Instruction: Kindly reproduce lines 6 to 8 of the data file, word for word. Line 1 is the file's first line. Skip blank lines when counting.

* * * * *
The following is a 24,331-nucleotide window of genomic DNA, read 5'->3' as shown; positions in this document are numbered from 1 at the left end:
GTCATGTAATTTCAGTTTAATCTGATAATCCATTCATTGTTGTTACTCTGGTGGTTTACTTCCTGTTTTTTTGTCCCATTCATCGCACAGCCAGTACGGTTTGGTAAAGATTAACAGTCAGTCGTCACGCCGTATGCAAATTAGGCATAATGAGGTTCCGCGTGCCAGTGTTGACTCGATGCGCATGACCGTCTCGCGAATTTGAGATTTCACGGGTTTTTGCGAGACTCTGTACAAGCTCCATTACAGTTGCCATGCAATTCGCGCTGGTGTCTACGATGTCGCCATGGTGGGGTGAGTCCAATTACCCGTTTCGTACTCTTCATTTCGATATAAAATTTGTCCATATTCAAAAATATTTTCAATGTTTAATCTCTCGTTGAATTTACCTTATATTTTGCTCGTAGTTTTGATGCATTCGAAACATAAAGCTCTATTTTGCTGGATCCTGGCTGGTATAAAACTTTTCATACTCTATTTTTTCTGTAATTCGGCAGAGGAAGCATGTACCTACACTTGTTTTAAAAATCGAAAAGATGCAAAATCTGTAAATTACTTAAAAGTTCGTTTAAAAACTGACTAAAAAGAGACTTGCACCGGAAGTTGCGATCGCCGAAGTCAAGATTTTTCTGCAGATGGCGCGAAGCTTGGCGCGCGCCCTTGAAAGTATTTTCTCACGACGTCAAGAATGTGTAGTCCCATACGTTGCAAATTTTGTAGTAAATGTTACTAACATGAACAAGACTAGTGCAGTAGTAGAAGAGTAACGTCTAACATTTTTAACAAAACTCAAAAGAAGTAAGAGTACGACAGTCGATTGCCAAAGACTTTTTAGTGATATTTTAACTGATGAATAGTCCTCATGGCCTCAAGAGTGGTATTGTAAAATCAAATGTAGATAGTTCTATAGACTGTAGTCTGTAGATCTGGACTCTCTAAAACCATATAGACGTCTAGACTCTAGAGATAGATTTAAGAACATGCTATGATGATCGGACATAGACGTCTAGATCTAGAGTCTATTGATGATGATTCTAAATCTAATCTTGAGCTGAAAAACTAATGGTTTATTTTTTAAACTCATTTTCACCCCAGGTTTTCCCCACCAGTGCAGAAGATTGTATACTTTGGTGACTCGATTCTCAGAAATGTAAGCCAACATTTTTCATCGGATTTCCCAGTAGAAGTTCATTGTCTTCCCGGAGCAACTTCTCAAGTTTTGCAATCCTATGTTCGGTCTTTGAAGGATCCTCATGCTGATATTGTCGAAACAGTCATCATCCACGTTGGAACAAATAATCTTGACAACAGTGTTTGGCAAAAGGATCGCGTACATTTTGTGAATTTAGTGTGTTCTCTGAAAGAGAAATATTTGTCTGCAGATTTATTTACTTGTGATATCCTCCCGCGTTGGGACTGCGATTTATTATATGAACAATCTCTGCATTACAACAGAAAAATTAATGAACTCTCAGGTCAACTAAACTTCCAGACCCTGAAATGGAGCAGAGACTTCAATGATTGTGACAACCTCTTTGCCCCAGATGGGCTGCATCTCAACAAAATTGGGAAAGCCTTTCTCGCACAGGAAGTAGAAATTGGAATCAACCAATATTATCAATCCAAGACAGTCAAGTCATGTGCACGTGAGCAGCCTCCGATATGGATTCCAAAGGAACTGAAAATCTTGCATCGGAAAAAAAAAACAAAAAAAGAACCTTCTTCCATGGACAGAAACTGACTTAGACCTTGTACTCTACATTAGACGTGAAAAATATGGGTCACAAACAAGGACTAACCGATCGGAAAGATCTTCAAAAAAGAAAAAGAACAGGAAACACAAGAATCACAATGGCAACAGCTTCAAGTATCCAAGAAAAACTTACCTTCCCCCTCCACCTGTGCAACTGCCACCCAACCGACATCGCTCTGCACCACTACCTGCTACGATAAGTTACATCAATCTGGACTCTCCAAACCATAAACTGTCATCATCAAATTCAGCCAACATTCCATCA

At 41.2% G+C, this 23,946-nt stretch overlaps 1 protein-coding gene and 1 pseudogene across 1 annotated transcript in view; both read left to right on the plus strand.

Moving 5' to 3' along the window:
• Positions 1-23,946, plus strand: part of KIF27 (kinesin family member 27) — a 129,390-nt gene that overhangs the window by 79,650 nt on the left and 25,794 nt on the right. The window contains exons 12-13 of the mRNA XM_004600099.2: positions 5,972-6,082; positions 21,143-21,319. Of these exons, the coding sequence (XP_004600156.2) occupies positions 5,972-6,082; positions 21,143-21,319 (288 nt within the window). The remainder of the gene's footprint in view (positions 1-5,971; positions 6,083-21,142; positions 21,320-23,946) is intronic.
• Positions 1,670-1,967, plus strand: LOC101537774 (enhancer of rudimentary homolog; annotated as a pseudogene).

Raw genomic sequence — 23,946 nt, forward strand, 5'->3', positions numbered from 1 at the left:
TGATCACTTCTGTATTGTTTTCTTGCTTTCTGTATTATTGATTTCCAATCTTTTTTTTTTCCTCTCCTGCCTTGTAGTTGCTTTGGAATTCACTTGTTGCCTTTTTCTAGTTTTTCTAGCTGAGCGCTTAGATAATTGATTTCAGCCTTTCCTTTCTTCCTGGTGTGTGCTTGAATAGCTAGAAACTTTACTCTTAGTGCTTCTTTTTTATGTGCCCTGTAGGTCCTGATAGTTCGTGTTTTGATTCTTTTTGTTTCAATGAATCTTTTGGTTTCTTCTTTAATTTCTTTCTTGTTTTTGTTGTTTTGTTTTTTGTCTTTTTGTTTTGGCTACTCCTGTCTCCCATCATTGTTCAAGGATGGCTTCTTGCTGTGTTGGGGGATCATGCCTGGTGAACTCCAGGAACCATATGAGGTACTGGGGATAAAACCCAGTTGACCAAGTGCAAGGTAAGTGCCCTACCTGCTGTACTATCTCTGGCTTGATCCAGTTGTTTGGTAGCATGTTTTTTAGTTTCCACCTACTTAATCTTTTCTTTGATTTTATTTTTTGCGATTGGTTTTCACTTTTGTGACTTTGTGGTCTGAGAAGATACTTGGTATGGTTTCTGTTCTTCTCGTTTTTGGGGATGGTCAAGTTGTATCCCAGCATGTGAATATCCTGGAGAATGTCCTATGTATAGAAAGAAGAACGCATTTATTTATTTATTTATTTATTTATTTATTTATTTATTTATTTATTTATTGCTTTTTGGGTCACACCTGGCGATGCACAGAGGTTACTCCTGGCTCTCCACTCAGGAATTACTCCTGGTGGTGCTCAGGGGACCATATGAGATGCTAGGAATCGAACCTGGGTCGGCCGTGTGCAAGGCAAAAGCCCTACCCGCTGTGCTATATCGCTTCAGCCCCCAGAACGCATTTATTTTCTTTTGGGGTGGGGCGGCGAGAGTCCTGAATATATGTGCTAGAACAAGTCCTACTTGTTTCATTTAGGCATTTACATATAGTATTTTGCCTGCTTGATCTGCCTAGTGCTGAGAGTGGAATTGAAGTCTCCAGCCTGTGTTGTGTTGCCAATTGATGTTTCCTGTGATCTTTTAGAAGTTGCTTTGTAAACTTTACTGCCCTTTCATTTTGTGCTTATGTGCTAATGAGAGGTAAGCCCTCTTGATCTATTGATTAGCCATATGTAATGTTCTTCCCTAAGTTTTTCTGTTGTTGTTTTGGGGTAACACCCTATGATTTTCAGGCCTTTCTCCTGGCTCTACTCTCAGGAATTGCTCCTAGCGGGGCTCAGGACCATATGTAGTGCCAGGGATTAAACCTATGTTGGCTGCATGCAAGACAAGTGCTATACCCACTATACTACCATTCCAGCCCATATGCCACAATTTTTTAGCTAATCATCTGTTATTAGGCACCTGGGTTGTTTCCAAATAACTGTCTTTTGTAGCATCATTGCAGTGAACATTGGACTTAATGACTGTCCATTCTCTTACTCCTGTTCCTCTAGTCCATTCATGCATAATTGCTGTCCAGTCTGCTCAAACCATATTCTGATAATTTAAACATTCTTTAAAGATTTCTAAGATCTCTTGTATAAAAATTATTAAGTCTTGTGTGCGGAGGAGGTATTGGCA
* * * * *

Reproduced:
• Positions 1,670-1,967, plus strand: LOC101537774 (enhancer of rudimentary homolog; annotated as a pseudogene).

Raw genomic sequence — 23,946 nt, forward strand, 5'->3', positions numbered from 1 at the left:
TGATCACTTCTGTATTGTTTTCTTGCTTTCTGTATTATTGATTTCCAATCTTTTTTTTTTCCTCTCCTGCCTTGTAGTTGCTTTGGAATTCACTTGTTGCCTTTTTCTAGTTTTTCTAGCTGAGCGCTTAGATAATTGATTTCAGCCTTTCCTTTCTTCCTGGTGTGTGCTTGAATAGCTAGAAACTTTACTCTTAGTGCTTCTTTTTTATGTGCCCTGTAGGTCCTGATAGTTCGTGTTTTGATTCTTTTTGTTTCAATGAATCTTTTGGTTTCTTCTTTAATTTCTTTCTTGTTTTTGTTGTTTTGTTTTTTGTCTTTTTGTTTTGGCTACTCCTGTCTCCCATCATTGTTCAAGGATGGCTTCTTGCTGTGTTGGGGGATCATGCCTGGTGAACTCCAGGAACCATATGAGGTACTGGGGATAAAACCCAGTTGACCAAGTGCAAGGTAAGTGCCCTACCTGCTGTACTATCTCTGGCTTGATCCAGTTGTTTGGTAGCATGTTTTTTAGTTTCCACCTACTTAATCTTTTCTTTGATTTTATTTTTTGCGATTGGTTTTCACTTTTGTGACTTTGTGGTCTGAGAAGATACTTGGTATGGTTTCTGTTCTTCTCGTTTTTGGGGATGGTCAAGTTGTATCCCAGCATGTGAATATCCTGGAGAATGTCCTATGTATAGAAAGAAGAACGCATTTATTTATTTATTTATTTATTTATTTATTTATTTATTTATTTATTTATTGCTTTTTGGGTCACACCTGGCGATGCACAGAGGTTACTCCTGGCTCTCCACTCAGGAATTACTCCTGGTGGTGCTCAGGGGACCATATGAGATGCTAGGAATCGAACCTGGGTCGGCCGTGTGCAAGGCAAAAGCCCTACCCGCTGTGCTATATCGCTTCAGCCCCCAGAACGCATTTATTTTCTTTTGGGGTGGGGCGGCGAGAGTCCTGAATATATGTGCTAGAACAAGTCCTACTTGTTTCATTTAGGCATTTACATATAGTATTTTGCCTGCTTGATCTGCCTAGTGCTGAGAGTGGAATTGAAGTCTCCAGCCTGTGTTGTGTTGCCAATTGATGTTTCCTGTGATCTTTTAGAAGTTGCTTTGTAAACTTTACTGCCCTTTCATTTTGTGCTTATGTGCTAATGAGAGGTAAGCCCTCTTGATCTATTGATTAGCCATATGTAATGTTCTTCCCTAAGTTTTTCTGTTGTTGTTTTGGGGTAACACCCTATGATTTTCAGGCCTTTCTCCTGGCTCTACTCTCAGGAATTGCTCCTAGCGGGGCTCAGGACCATATGTAGTGCCAGGGATTAAACCTATGTTGGCTGCATGCAAGACAAGTGCTATACCCACTATACTACCATTCCAGCCCATATGCCACAATTTTTTAGCTAATCATCTGTTATTAGGCACCTGGGTTGTTTCCAAATAACTGTCTTTTGTAGCATCATTGCAGTGAACATTGGACTTAATGACTGTCCATTCTCTTACTCCTGTTCCTCTAGTCCATTCATGCATAATTGCTGTCCAGTCTGCTCAAACCATATTCTGATAATTTAAACATTCTTTAAAGATTTCTAAGATCTCTTGTATAAAAATTATTAAGTCTTGTGTGCGGAGGAGGTATTGGCA